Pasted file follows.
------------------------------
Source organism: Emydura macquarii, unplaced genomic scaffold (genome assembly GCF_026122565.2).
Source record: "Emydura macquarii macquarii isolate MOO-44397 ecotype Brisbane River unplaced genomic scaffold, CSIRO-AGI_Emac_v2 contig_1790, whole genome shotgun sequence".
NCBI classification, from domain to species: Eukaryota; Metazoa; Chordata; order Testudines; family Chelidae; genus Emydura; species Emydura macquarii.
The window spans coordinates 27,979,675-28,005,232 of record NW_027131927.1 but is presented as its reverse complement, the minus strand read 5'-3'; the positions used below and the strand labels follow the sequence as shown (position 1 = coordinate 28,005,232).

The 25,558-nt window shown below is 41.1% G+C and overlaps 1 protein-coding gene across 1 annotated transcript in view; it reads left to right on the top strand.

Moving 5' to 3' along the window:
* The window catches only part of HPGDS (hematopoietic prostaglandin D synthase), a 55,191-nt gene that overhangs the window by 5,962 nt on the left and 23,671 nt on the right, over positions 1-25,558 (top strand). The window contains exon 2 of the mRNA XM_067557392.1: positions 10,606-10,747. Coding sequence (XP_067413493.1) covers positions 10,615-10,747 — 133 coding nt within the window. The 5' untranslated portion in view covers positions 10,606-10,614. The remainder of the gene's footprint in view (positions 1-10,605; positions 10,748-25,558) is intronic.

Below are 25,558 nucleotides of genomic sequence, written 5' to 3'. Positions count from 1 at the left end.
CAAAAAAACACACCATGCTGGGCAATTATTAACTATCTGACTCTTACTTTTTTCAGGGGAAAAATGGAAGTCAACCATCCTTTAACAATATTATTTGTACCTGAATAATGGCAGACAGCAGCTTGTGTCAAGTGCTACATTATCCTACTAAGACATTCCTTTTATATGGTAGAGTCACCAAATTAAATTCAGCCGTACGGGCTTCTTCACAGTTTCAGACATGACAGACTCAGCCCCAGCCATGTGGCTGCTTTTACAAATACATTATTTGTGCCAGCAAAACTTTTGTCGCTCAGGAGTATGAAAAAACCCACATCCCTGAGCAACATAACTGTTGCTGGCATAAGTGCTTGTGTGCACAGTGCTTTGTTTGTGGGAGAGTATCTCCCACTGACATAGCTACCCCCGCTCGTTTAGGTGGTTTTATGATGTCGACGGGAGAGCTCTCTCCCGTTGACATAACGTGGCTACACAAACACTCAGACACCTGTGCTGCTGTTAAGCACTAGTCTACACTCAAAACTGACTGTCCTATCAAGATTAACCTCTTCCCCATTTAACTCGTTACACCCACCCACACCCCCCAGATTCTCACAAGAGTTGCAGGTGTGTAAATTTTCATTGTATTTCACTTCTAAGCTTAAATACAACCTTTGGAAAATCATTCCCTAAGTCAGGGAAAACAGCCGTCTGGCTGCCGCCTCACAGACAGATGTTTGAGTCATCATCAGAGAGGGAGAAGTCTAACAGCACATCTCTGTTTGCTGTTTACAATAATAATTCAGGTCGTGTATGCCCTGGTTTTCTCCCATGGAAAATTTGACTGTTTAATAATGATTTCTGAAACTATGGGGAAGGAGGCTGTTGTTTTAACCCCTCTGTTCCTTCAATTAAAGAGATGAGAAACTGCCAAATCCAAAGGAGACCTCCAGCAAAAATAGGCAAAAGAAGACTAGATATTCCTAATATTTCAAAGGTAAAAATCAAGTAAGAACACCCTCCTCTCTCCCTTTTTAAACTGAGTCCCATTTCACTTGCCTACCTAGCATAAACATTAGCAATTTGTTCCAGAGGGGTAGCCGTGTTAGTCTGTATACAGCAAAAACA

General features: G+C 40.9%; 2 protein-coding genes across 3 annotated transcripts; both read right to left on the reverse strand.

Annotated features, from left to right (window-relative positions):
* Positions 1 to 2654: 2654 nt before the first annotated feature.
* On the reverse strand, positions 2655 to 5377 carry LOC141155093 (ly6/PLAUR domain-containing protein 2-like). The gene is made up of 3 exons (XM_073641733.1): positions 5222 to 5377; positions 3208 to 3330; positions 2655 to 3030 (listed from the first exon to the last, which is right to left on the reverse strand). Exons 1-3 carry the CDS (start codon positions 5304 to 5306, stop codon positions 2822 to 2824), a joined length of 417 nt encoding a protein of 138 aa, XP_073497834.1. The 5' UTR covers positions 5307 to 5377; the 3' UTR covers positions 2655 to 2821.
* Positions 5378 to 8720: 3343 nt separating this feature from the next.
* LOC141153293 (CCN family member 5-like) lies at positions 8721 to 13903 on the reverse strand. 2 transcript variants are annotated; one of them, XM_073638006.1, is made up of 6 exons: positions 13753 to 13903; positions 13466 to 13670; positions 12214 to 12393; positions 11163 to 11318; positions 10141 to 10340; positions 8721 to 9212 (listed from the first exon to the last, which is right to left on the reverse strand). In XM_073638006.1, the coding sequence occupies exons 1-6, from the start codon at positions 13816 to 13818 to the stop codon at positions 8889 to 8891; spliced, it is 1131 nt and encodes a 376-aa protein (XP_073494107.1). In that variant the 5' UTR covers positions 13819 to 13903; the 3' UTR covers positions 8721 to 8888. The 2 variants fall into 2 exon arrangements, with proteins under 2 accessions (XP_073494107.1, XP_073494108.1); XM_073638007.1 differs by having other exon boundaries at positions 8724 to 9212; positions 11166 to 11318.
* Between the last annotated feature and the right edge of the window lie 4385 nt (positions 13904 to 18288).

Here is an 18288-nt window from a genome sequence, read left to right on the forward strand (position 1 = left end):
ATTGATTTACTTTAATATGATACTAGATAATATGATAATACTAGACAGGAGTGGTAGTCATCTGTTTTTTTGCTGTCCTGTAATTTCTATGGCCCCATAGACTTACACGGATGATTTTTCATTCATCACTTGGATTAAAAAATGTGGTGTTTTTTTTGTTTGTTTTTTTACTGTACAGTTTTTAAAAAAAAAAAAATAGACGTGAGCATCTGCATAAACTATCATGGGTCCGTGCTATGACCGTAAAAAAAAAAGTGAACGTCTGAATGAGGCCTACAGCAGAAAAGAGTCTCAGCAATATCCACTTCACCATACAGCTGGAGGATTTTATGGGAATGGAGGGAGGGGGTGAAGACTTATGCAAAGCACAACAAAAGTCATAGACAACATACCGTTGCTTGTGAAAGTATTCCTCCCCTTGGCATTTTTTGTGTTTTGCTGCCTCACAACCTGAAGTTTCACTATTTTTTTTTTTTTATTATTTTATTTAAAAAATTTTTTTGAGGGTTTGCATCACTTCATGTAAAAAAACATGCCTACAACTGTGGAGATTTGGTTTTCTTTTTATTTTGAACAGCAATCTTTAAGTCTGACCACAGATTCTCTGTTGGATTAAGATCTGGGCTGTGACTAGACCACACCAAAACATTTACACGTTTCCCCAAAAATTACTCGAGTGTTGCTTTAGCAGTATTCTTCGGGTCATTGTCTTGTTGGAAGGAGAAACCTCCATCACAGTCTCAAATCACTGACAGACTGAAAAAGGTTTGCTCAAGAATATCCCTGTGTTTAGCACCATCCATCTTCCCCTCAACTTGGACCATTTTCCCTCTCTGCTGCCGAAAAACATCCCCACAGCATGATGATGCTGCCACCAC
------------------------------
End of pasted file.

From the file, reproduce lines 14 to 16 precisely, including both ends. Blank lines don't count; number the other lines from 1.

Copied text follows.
* Positions 5378 to 8720: 3343 nt separating this feature from the next.
* LOC141153293 (CCN family member 5-like) lies at positions 8721 to 13903 on the reverse strand. 2 transcript variants are annotated; one of them, XM_073638006.1, is made up of 6 exons: positions 13753 to 13903; positions 13466 to 13670; positions 12214 to 12393; positions 11163 to 11318; positions 10141 to 10340; positions 8721 to 9212 (listed from the first exon to the last, which is right to left on the reverse strand). In XM_073638006.1, the coding sequence occupies exons 1-6, from the start codon at positions 13816 to 13818 to the stop codon at positions 8889 to 8891; spliced, it is 1131 nt and encodes a 376-aa protein (XP_073494107.1). In that variant the 5' UTR covers positions 13819 to 13903; the 3' UTR covers positions 8721 to 8888. The 2 variants fall into 2 exon arrangements, with proteins under 2 accessions (XP_073494107.1, XP_073494108.1); XM_073638007.1 differs by having other exon boundaries at positions 8724 to 9212; positions 11166 to 11318.
* Between the last annotated feature and the right edge of the window lie 4385 nt (positions 13904 to 18288).